The message of Chancellor Dr Amartya Sen, appointed by Dr Man Mohan Singh openly stated that religious studies could be imparted without involvement of religious leaders. “He (the Dalai Lama) is heading a religion. Being religiously active may not be the same as (being) an appropriate person for religious studies,” Sen said. Besides, a Vice-chancellor who is paid Rs 5 lacs a month and her friend OSD who is paid Rs 3.5 lacs a month, the University also has Ms Upinder Singh, daughter of the then Prime Minister Manmohan Singh, and her colleague Ms Nayanjot Lahiri as advisers representing India in international platforms. Nalanda Monastic University in Bihar was established by the Gupta Dynasty, survived for 600 years and was destroyed in 1203 by Turkish Muslim invaders, whereafter the last throne-holder (abbot) Shakyashri-bhadra, fled to Tibet. Although, it was the Tibetan Buddhists who kept the “Nalanda tradition” and the teachings of Buddhism’s Mahayana sect alive till date in Tibet and that the Dalai Lama is the biggest promoter of the philosophy of Nalanda tradition globally, yet the UPA government, in order to respect the Chinese sensibilities not only assured disassociation with the Dalai Lama but the entire message of the new Chancellor aimed at crediting the spread of Nalanda philosphy to the other Asian countries and to Chinese masters.
It is equally amusing to see that Dr Sen and his highly paid team, for 8 long years, globetrotting and dragging their feet suddenly woke up to announce the reopening of the prestigious University after 800 years on September 1st 2014 without any preparation. The great ancient university has no campus, only 15 students, mostly Indians admitted in school of ecology and environmental studies, and historical studies, subjects’ unrelated to scholarly research in Buddhism with10 faculty members plus a vice –Chancellor. The students are housed in Hotel Tathagat and classes are held in a convention hall, owned by Bihar Tourism.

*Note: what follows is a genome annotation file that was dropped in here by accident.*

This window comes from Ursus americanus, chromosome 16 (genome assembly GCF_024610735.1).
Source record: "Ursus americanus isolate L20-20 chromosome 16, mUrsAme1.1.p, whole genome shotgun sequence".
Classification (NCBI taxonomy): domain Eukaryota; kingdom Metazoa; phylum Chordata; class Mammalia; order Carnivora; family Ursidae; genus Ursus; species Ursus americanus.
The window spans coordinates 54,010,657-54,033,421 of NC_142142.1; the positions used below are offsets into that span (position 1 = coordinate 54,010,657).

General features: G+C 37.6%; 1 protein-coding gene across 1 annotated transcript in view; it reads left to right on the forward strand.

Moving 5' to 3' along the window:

Today when we have a Government in the centre which is focusing on restoring India’s pride as a knowledge destination, it is time to revisit our history seriously. Buddhists hope and pray that if we are not in a position to revive this university to its ancient glory, at least there should be an effort to save it from further destruction for the second time.
Let me conclude by quoting an article titled ’Nalanda without Buddhist Participation? ‘by Kalinga Seneviratne, AsiaViews (Indonesia), Feb-March 2011, “If Nalanda is going to realise its true potential, the challenge facing its initiators is not to make it a clone of Harvard or Cambridge located in Asia with an Asian cover page.
For too long Asian intellectuals have been used to going to the West to obtain their PhDs to gain recognition back home, and in return they have been churning out western ideas and theories, especially in humanities, economics, healthcare, environmental and developmental studies, without critically examining it. We have been brainwashed to think that such critical examination is “anti-western”. One hopes that the revived Nalanda University would be able to start this process of “de-colonising” the Asian mind.”
-Jamyang Dorjee Chakrishar (The writer is a former senior civil servant of the Govt of Sikkim is currently Regional Director of Trans Himalayan Arts & Culture)